Perfect 36: Park High School senior earns top ACT scoreThe Park High School senior took the ACT test this fall for a second time, scoring a perfect score of 36.
By: Scott Wente, South Washington County Bulletin
The Park High School senior took the ACT test this fall for a second time. He believes he got one question wrong out of 215 multiple-choice questions, and that was good enough for a perfect ACT score of 36.
“Apparently they rounded up — which I’m happy for,” the 17-year-old said with a smile.
The perfect score put Alverson in esteemed company. Only 28 Minnesota high school students scored a 36 on the ACT last year. Alverson is not the only District 833 student to earn the top score this year. Woodbury High School senior Erika Storvick also posted a 36 on her ACT. However, school officials said they do not recall the last Park student to get a perfect score on the college preparatory exam.
Storvick and Alverson were introduced at a recent District 833 School Board meeting.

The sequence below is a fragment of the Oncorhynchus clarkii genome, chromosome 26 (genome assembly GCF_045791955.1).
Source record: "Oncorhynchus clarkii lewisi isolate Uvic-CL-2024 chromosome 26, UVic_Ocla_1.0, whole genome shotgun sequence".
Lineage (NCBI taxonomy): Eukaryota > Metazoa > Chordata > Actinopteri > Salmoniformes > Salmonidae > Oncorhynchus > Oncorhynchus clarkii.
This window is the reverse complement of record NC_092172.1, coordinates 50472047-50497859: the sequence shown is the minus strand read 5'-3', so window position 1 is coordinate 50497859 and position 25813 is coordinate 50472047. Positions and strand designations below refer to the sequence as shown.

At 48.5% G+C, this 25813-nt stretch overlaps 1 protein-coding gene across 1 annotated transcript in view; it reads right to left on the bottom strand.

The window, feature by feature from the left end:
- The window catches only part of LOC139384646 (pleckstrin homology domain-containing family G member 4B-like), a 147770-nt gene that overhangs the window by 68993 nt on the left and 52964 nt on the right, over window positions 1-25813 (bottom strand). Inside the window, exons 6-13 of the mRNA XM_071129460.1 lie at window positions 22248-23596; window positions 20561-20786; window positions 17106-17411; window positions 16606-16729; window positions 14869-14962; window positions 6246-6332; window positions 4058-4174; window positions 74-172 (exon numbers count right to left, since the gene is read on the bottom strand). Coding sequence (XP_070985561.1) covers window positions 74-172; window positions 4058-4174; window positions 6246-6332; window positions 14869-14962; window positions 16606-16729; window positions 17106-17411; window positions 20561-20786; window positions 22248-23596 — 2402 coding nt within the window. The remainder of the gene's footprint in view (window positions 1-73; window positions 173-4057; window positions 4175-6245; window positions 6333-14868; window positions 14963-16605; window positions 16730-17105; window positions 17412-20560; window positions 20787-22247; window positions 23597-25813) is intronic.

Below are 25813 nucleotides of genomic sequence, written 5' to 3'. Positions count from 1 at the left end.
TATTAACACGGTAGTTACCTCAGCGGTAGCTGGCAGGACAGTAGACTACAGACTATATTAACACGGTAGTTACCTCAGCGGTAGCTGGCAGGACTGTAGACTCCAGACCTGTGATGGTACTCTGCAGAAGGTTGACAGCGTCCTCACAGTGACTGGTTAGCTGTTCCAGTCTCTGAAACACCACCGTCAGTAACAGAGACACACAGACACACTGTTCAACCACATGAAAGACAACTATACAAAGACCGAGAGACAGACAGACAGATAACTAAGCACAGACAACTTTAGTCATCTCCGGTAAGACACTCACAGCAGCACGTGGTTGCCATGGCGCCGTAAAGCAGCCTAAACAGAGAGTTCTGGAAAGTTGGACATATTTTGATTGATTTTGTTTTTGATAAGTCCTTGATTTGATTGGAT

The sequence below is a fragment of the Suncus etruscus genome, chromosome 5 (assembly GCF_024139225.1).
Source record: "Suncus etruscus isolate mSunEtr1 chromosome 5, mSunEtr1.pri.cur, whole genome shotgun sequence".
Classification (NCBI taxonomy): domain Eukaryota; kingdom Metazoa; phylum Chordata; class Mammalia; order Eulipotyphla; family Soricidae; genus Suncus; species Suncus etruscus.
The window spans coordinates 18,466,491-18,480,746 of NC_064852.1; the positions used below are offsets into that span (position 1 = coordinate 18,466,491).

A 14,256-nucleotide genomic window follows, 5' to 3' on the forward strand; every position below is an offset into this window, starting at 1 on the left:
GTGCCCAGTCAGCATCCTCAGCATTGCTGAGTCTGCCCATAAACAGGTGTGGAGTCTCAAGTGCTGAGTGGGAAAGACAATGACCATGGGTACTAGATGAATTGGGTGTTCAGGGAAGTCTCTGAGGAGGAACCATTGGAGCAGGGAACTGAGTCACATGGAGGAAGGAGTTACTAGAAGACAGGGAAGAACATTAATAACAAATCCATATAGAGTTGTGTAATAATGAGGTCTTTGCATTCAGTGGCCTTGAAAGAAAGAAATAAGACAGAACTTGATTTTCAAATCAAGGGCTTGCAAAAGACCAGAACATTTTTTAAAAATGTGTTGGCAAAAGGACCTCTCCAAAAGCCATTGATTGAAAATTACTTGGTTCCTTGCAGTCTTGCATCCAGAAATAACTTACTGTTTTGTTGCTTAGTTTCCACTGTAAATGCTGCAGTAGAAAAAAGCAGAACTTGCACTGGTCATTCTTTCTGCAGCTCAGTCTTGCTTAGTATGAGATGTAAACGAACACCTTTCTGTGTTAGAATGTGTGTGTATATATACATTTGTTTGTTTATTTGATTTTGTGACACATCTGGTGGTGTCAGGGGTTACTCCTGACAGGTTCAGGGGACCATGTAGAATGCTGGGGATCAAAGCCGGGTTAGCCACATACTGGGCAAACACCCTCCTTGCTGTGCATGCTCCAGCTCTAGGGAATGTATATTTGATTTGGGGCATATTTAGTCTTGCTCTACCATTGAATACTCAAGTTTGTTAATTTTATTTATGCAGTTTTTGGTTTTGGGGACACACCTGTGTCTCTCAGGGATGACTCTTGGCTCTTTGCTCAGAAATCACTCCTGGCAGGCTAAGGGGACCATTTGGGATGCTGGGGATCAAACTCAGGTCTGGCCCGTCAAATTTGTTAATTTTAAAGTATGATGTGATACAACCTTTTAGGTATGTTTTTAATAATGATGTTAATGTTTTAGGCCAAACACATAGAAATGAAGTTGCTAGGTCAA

“It’s neat to get that kind of recognition,” he said.
Alverson recognized there was room for improvement after he took the ACT a first time last spring and scored a 33.
“Quite a few people thought I was crazy for taking it again,” he said of the nearly four-hour exam.
He took an ACT prep class, but did not think it helped him much because it offered only basic testing advice, such as the importance of not leaving any answers blank.
“I learned that wonderful skill,” he said sarcastically.
After that, he “pretty much crammed” the week before the test, studying books and online materials.
The Park senior was feeling good about the second exam but didn’t expect a 36.
“Then I got those results and I was really quite ecstatic,” he admitted.
Alverson said he had planned to apply to Gustavus College and the University of St. Thomas, but realized the perfect ACT could open many more doors. Now he’s also applying to the University of Chicago, Columbia University in New York and Stanford University in California. He hasn’t visited those schools yet.
“The parents said if I’m accepted, then we can tour,” he said.
Alverson wants to study math or physics, but does not have a career picked out yet.
“It’s entirely possible when I’ll get to college I absolutely hate it and I’ll become a (veterinarian) or something,” he joked.